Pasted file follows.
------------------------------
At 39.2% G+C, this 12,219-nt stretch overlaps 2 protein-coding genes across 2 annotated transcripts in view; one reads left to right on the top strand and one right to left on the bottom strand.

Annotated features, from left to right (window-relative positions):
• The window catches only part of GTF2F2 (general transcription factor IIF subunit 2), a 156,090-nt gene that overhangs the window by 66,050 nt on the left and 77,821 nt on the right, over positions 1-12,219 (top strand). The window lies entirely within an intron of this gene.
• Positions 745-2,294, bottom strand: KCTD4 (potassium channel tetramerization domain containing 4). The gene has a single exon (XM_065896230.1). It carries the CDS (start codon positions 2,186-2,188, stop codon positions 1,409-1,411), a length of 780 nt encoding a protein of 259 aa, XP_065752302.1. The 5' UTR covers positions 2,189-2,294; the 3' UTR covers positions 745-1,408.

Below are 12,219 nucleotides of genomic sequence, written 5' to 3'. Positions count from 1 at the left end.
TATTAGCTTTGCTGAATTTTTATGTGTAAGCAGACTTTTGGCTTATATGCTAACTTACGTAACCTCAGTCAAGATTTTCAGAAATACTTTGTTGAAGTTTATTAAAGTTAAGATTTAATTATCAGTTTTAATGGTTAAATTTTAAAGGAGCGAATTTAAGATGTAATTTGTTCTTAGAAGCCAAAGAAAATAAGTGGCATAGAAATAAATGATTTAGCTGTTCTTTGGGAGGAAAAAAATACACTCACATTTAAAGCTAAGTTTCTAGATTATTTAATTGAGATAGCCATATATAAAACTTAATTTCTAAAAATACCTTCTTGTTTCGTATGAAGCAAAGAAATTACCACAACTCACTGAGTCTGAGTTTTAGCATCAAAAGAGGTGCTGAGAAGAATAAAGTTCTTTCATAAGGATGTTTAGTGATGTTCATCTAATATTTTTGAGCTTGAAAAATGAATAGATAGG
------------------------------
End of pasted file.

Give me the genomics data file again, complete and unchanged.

At 39.2% G+C, this 12,219-nt stretch overlaps 2 protein-coding genes across 2 annotated transcripts in view; one reads left to right on the top strand and one right to left on the bottom strand.

Annotated features, from left to right (window-relative positions):
• The window catches only part of GTF2F2 (general transcription factor IIF subunit 2), a 156,090-nt gene that overhangs the window by 66,050 nt on the left and 77,821 nt on the right, over positions 1-12,219 (top strand). The window lies entirely within an intron of this gene.
• Positions 745-2,294, bottom strand: KCTD4 (potassium channel tetramerization domain containing 4). The gene has a single exon (XM_065896230.1). It carries the CDS (start codon positions 2,186-2,188, stop codon positions 1,409-1,411), a length of 780 nt encoding a protein of 259 aa, XP_065752302.1. The 5' UTR covers positions 2,189-2,294; the 3' UTR covers positions 745-1,408.

Below are 12,219 nucleotides of genomic sequence, written 5' to 3'. Positions count from 1 at the left end.
TATTAGCTTTGCTGAATTTTTATGTGTAAGCAGACTTTTGGCTTATATGCTAACTTACGTAACCTCAGTCAAGATTTTCAGAAATACTTTGTTGAAGTTTATTAAAGTTAAGATTTAATTATCAGTTTTAATGGTTAAATTTTAAAGGAGCGAATTTAAGATGTAATTTGTTCTTAGAAGCCAAAGAAAATAAGTGGCATAGAAATAAATGATTTAGCTGTTCTTTGGGAGGAAAAAAATACACTCACATTTAAAGCTAAGTTTCTAGATTATTTAATTGAGATAGCCATATATAAAACTTAATTTCTAAAAATACCTTCTTGTTTCGTATGAAGCAAAGAAATTACCACAACTCACTGAGTCTGAGTTTTAGCATCAAAAGAGGTGCTGAGAAGAATAAAGTTCTTTCATAAGGATGTTTAGTGATGTTCATCTAATATTTTTGAGCTTGAAAAATGAATAGATAGG